She didn’t actually say that, but you could see it in her eyes, just as you could see that her clinical judgment was based on some situation comedy she’d seen on TV. So, la-di-dah, I never pursued the subject again. Instead I filled the session by reciting whatever we were covering in school. Grown-ups always imagine that schoolwork is good, innocuous conversation fodder. I was happy to oblige. Hic haec hoc, Huius huius huius. Nurses who live together synchronize their menstrual periods. Henry IV said Paris was worth a Mass and was stabbed to death in his carriage. Or I let her talk on her field of expertise, which was supposed to be the developmental problems of children and adolescents but was really Life in the Sixties.
Where were you when JFK was shot? (No idea. I was five and not watching TV news.)
Granny glasses! Summer of Love! The Lovin’ Spoonful!
Time Magazine 1967: “Hippies, the New Subculture”. Clean for Gene! Oh how blessed it was to be in the springtime of life then, blah blah blah. Not young like you, Doctor Sixties would say in other words, but old enough to appreciate it, like me.
She was about 30, freckled and chubby-cheeked and rapidly going to middle-aged fat. It meant a lot to her that she had been just the right age to appreciate the Sixties. This Sixties obsession was endemic to the people in her age group. I had teachers the same way. If we hadn’t done our biology homework, we’d derail the whole class period by saying, “Tell us about the Sixties! Tell us about the Sixties!” Mr. Smerm, the bio teacher who looked about 55 but was really 34 the way teachers so often are, could wax very lyrical when recalling this lost Golden Age that ended with the inauguration of Richard Nixon in January ’69. Smermy could also fill a whole period with a rant against Nixon, whenever he ran short of Sixties material. We baited him all the time, rode him like a tricycle.
I considered telling Doctor Sixties about educational television but never quite got around to it. I think I was afraid she’d want to talk about it all the time, and I hadn’t quite sorted out in my head how to describe it.
It was not at first glance a very credible operation. Our producer was always stoned—I mean always—and he wasn’t even a hippie. He was about 30, looked 40, and wore clothes that looked like they came out of an old Sears catalogue. He lived in a tiny triangularly shaped “studio apartment” on Gay Street near Christopher, and he worked there too, if you can call it work. When we had meetings for the TV show, that’s where we all usually met. There would be Mr. Hornblower, and the Keen Teens, and some street kids Hornblower picked up, and other assorted hangers-on—fifteen or twenty people—all squeezed into this tiny space. The air perpetually thick with marijuana smoke. You got a full rush of anxiety from it the moment you stepped in the door. Hornblower smoked it all day, in joints, bongs, and a brier pipe with a little copper screen stuck in the bowl. He balanced this diet with regular cigarettes, a pack or two a day (some wretched low-tar-and-nicotine make that was always doing two-for-one promotions, e.g., True or Doral), as well as a lot of cheap vodka that he poured from a jug-handled bottle under his desk.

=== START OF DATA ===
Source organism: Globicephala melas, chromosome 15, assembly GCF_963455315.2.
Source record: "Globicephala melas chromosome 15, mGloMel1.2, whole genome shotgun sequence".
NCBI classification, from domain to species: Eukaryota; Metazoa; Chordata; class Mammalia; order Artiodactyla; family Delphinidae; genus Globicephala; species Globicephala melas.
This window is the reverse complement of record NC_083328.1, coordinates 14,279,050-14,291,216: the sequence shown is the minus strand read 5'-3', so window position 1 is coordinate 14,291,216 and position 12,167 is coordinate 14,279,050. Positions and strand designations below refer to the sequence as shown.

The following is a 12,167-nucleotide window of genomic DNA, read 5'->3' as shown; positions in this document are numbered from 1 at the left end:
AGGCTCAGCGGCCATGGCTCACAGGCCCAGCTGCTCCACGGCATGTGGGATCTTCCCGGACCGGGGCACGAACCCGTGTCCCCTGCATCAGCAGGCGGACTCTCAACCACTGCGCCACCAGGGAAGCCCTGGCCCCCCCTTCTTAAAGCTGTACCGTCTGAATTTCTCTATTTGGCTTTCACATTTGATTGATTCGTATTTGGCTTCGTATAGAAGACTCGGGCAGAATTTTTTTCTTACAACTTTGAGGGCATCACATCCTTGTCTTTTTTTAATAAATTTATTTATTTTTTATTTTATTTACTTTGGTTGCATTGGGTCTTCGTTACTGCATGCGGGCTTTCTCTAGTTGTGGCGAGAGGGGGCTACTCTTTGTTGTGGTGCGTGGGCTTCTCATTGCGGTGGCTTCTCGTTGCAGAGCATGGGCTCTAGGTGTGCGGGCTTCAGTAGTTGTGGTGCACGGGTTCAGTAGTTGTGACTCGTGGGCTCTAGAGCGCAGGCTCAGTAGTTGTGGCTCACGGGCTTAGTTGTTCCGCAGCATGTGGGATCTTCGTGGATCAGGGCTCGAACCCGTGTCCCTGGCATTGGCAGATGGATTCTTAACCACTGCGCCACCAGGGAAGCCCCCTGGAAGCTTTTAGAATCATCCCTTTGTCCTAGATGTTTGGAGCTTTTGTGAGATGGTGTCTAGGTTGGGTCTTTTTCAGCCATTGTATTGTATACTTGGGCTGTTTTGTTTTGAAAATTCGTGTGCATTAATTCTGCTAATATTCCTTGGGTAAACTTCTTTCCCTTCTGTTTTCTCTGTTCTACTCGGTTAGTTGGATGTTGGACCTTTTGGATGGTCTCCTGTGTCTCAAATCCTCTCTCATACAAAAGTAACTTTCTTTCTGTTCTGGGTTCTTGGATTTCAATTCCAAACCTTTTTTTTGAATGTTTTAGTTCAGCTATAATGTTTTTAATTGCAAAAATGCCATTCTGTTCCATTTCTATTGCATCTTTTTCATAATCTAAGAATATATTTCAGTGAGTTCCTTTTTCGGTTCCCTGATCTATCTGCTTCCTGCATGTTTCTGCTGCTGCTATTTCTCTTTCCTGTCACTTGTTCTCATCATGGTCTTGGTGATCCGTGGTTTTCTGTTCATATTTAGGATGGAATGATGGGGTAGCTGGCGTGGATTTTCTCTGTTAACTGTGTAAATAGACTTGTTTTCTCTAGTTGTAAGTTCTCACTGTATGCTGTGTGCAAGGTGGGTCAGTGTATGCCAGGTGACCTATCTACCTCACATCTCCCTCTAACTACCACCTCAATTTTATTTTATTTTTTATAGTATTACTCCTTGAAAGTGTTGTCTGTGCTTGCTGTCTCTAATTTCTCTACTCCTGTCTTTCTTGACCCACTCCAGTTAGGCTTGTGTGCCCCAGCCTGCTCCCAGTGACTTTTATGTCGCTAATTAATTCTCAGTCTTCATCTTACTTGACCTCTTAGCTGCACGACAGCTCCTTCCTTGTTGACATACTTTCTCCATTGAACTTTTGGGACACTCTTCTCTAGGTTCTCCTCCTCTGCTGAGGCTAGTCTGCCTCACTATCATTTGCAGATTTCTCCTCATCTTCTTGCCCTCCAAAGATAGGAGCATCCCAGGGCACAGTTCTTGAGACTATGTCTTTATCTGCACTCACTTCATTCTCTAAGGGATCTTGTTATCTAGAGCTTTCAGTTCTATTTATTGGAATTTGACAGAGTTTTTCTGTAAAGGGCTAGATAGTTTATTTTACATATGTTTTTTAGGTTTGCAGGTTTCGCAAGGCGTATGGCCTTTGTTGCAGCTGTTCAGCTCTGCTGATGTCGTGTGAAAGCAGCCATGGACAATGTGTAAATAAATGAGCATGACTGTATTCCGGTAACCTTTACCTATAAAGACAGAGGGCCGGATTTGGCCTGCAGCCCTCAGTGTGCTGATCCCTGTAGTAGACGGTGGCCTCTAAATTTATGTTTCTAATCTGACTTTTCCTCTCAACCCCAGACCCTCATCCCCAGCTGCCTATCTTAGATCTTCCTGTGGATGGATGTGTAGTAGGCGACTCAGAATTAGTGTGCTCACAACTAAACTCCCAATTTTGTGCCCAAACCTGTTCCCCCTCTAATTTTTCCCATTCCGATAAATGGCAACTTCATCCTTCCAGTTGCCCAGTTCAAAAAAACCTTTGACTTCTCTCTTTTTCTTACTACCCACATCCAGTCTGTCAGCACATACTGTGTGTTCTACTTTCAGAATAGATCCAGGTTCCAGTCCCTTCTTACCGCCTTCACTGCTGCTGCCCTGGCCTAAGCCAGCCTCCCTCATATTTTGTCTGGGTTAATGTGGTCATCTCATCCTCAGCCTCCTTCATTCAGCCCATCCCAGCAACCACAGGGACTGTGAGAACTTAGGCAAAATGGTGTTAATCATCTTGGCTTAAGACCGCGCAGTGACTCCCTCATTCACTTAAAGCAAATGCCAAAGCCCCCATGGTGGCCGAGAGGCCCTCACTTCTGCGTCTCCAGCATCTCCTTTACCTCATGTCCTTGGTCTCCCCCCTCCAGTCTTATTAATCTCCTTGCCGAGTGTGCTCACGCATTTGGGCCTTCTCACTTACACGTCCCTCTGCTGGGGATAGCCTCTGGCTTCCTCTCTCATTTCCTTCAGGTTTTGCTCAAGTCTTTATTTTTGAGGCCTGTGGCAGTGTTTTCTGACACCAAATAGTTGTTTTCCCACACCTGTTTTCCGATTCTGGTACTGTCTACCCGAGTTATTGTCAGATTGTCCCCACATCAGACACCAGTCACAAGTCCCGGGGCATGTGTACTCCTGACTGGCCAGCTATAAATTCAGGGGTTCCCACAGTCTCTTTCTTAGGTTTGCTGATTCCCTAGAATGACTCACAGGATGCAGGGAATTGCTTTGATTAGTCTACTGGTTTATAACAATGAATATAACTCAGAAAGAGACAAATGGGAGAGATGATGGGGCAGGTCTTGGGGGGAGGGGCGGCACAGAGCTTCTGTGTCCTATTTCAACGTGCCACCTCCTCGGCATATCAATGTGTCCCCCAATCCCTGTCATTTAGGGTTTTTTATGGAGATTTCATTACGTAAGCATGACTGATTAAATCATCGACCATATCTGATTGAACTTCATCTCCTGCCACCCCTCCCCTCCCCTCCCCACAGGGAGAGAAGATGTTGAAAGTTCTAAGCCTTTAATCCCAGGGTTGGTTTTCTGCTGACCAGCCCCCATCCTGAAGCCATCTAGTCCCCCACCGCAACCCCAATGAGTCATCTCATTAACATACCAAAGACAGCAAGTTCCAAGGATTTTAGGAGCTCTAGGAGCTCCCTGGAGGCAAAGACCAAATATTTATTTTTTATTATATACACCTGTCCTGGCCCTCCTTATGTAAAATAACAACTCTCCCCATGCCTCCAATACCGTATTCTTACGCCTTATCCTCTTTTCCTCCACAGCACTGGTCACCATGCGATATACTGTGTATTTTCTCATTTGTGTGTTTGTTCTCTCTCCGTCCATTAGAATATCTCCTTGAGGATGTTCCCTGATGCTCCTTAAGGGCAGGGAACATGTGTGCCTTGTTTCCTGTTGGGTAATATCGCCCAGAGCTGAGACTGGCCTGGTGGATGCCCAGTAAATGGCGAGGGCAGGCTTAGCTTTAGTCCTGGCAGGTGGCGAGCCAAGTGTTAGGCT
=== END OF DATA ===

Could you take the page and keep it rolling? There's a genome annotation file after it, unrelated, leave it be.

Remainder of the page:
Hornblower had trouble describing his kiddie show. One reason was the amount of marijuana he consumed, easily four lids a week, which made him talk like the decircuited HAL in 2001: A Space Odyssey. You know: I’m going…Dave…I can…feel…it. Imagine that with some Midwestern nasality. Hornblower’s outlines were very vague and he changed them from to week. At one point he described it as a “yeasty . . . stimulating . . . educational show for . . . pubescent youth.” Someone had to tell him that made it sound like it was all sex-talk and hygiene.

His next precis, “a lively intellectual young person’s roundtable discussion and debate on the issues of the day,” was more promising, but the people at the educational channel commented that it now sounded like a junior version of the David Susskind show. This distressed Hornblower greatly. He had never seen David Susskind, in fact he had never owned a television set, but he did know that David Susskind was supposed to be very racy and controversial.

Hornblower did not want raciness or controversy. He hoped to target the wholesome Middle-American audience because that’s what he was, or so he thought. I don’t know where he got this idea. It seemed to have something to do with his haircut and clothes being straight out of 1961 J. C. Penney’s.
“Hornblower, why do you dress so strange?” some new kid would ask.
“Oooh…important for Hornblower…blend in with…crowd,” Hornblower would explain, putting down his brier pipe and exhaling a big wad of smoke.
(You always heard about medical studies that said cannabis shrank the brain. I visualized the Hornblower head in cutaway: a long, narrow walnut shell with a tiny dry bit of nutmeat rattling around in there.)
Then Hornblower recast the concept into a juvenile quiz show. This was a format he felt he understood, having done most of his TV viewing in the 1950s, when such panel shows as What’s My Line, were the ne plus ultra of broadcast sophistication. Beyond which, the only long-term job he had ever had in the broadcast biz was two years as head question-writer for the What’s It All About Game (Ron Greenglass Productions, weekday afternoons on NBC).